Granulocytic sarcoma (also called myeloid sarcoma and chloroma) is a rare neoplasm comprised of myeloid precursor cells.
It can occur in association with:
- acute myeloid leukaemia (AML)
- chronic myeloid leukaemia (CML)
- othermyeloproliferative disorders such as
On this page:
It is typically seen is in children with ~ 60% occurring in individuals less than 15 years of age. There is no recognised gender predilection.
Granulocytic sarcoma may develop during the course of a haematologic disorder; it only precedes the disorder in 35% of cases.
Granulocytic sarcoma lesions are composed of immature myeloid elements and therefore represents focal accumulation of leukaemic cells. In contrast to its associated entities, the lesion(s) take the form of a solid soft tissue mass(es).
Being extramedullary is a key feature.
Almost any tissue can be affected, with skin and bone being the commonest. They have been reported in the skull, face, orbit and paranasal sinuses. Lesions have been reported in the tonsils, oral and nasal cavities and within the lacrimal, thyroid and salivary glands. The central nervous system can also be affected.
Exact imaging features will depend on the location and involved organ.
- CNS manifestations of granulocytic sarcoma
- spinal manifestations of granulocytic sarcoma - see article: spinal leukaemia
- head and neck manifestations of granulocytic sarcoma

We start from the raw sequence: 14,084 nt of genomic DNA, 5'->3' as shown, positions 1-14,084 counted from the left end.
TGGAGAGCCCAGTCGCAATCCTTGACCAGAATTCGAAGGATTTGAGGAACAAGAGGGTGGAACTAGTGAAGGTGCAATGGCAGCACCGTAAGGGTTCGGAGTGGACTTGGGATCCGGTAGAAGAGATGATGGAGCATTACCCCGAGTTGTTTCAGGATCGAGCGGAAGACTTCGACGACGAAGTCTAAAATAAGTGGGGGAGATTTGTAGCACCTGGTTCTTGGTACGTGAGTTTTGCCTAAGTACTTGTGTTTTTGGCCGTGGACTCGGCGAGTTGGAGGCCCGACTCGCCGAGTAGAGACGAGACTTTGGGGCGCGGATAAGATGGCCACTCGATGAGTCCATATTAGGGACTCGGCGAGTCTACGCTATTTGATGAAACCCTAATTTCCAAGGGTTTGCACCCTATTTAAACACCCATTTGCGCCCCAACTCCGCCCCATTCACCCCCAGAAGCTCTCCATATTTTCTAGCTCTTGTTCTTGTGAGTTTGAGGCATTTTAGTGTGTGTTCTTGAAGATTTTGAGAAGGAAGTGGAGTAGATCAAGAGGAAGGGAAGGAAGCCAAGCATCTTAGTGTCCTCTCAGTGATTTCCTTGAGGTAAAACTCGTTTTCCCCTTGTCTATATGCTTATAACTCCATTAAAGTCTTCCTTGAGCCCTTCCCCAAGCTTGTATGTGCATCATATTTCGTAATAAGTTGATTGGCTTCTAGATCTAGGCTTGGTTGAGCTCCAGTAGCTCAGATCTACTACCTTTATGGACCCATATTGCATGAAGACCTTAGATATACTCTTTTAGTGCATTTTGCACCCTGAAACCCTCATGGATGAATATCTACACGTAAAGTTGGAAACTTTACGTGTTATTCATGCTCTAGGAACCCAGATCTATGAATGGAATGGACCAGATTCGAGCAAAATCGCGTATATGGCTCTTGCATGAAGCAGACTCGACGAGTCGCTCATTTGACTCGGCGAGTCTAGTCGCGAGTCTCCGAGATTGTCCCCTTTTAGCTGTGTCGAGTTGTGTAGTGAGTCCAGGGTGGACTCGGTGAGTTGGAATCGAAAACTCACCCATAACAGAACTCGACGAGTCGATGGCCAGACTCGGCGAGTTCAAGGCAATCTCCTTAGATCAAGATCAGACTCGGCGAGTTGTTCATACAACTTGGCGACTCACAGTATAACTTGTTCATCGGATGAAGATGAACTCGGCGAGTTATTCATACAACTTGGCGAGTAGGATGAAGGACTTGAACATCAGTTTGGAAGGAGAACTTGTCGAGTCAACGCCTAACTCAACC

- skeletal manifestations of granulocytic sarcoma
- abdomimal manifestations of granulocytic sarcoma
- thoracic manifestation of granulocytic sarcoma
History and etymology
- first described by A Burns in 1811 3
- termed "chloroma" in 1853 by King due to typical forms have a green color from high levels of myeloperoxidase in immature cells; renamed after because at least 30% of cells didn't contain myeloperoxidase.
- renamed as granulocytic sarcoma in1966 by Rappaport due later findings that not all of the cells are green
- 1. Guermazi A, Feger C, Rousselot P et-al. Granulocytic sarcoma (chloroma): imaging findings in adults and children. AJR Am J Roentgenol. 2002;178 (2): 319-25. AJR Am J Roentgenol (citation) - Pubmed citation
- 2. Lee B, Fatterpekar GM, Kim W et-al. Granulocytic sarcoma of the temporal bone. AJNR Am J Neuroradiol. 2002;23 (9): 1497-9. AJNR Am J Neuroradiol (citation) - Pubmed citation
- 3. Burns A. Observations of Surgical Anatomy: Head and Neck. Edinburgh: Thomas Royce and Company;1811 :364 –366
- 4. Seok JH, Park J, Kim SK et-al. Granulocytic sarcoma of the spine: MRI and clinical review. AJR Am J Roentgenol. 2010;194 (2): 485-9. doi:10.2214/AJR.09.3086 - Pubmed citation
- 5. Ooi GC, Chim CS, Khong PL et-al. Radiologic manifestations of granulocytic sarcoma in adult leukemia. AJR Am J Roentgenol. 2001;176 (6): 1427-31. AJR Am J Roentgenol (citation) - Pubmed citation
- 6. Turner RM, Peck WW, Prietto C. MR of soft tissue chloroma in a patient presenting with left public and hip pain. J Comput Assist Tomogr. 15 (4): 700-2. - Pubmed citation
- 7. Nikolic B, Feigenbaum F, Abbara S et-al. CT changes of an intracranial granulocytic sarcoma on short-term follow-up. AJR Am J Roentgenol. 2003;180 (1): 78-80. AJR Am J Roentgenol (citation) - Pubmed citation